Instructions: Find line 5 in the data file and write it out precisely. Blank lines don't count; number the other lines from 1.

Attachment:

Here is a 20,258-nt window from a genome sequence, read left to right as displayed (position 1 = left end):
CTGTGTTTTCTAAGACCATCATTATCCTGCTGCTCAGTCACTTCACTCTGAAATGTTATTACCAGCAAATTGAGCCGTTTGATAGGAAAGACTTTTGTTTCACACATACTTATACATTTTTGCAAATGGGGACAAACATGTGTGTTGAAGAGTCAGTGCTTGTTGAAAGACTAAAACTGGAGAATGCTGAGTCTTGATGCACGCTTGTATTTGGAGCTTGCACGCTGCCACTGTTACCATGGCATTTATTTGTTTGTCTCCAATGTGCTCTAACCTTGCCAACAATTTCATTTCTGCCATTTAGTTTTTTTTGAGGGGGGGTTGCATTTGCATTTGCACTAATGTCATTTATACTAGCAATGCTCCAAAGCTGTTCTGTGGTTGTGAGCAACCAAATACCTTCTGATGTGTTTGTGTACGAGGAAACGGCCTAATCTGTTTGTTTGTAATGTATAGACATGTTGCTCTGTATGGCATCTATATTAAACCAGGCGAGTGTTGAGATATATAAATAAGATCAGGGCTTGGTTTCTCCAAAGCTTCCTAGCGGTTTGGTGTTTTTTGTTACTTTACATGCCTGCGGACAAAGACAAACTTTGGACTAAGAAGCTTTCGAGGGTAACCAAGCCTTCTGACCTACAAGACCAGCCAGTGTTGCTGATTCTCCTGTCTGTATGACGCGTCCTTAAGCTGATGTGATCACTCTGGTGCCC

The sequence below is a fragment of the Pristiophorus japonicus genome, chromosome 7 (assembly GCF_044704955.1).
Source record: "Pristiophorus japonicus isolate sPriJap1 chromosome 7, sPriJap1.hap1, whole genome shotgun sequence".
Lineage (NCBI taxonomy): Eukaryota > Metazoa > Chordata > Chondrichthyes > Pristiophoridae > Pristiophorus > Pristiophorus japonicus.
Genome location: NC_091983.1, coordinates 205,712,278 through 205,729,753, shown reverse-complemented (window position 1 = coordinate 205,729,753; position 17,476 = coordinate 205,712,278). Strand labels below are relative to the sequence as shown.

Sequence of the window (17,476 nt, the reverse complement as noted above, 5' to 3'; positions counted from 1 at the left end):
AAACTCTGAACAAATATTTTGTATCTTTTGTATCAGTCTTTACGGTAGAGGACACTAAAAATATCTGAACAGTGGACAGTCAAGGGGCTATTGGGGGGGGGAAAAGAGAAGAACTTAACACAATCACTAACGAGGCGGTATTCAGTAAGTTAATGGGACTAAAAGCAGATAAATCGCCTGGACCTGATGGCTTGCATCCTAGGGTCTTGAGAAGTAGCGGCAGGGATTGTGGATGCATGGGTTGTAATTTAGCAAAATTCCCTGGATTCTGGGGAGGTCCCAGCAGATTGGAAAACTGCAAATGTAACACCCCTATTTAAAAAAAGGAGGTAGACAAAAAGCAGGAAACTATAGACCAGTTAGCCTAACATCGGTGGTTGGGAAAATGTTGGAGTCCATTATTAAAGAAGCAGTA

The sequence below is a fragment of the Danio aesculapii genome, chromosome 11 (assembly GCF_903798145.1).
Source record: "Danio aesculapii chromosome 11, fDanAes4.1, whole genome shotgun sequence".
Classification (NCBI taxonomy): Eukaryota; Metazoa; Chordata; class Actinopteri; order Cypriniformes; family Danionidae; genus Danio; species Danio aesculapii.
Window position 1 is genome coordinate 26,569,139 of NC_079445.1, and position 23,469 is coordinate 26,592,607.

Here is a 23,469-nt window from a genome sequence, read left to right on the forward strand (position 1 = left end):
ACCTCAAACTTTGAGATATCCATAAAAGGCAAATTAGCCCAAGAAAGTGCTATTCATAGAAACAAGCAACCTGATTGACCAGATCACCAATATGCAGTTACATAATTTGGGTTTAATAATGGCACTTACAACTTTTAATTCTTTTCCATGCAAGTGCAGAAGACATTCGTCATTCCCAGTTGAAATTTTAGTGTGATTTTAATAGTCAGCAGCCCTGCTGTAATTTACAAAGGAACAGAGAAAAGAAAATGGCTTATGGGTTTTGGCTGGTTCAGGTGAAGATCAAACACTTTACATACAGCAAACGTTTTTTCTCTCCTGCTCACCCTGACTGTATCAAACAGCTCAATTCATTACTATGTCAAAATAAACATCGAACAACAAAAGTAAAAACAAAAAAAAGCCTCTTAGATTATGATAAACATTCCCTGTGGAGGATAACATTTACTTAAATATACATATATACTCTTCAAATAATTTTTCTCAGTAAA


Lineage (NCBI taxonomy): Eukaryota > Metazoa > Chordata > Chondrichthyes > Pristiophoridae > Pristiophorus > Pristiophorus japonicus.